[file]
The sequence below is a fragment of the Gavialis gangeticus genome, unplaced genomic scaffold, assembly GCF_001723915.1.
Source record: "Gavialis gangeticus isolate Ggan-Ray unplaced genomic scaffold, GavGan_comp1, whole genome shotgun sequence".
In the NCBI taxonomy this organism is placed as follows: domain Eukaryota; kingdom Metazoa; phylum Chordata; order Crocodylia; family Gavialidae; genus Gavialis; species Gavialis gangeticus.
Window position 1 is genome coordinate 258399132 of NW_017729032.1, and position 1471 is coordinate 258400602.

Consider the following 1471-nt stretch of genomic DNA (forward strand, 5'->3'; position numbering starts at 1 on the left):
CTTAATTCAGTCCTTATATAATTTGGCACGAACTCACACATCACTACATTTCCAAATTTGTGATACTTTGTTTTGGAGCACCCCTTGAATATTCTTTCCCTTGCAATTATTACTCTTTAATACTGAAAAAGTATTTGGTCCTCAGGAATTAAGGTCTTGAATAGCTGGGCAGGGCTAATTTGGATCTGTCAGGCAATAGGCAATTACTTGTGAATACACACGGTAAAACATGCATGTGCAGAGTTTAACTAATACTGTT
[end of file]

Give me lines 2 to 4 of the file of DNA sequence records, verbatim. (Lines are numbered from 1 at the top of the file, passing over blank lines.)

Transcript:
Source record: "Gavialis gangeticus isolate Ggan-Ray unplaced genomic scaffold, GavGan_comp1, whole genome shotgun sequence".
In the NCBI taxonomy this organism is placed as follows: domain Eukaryota; kingdom Metazoa; phylum Chordata; order Crocodylia; family Gavialidae; genus Gavialis; species Gavialis gangeticus.
Window position 1 is genome coordinate 258399132 of NW_017729032.1, and position 1471 is coordinate 258400602.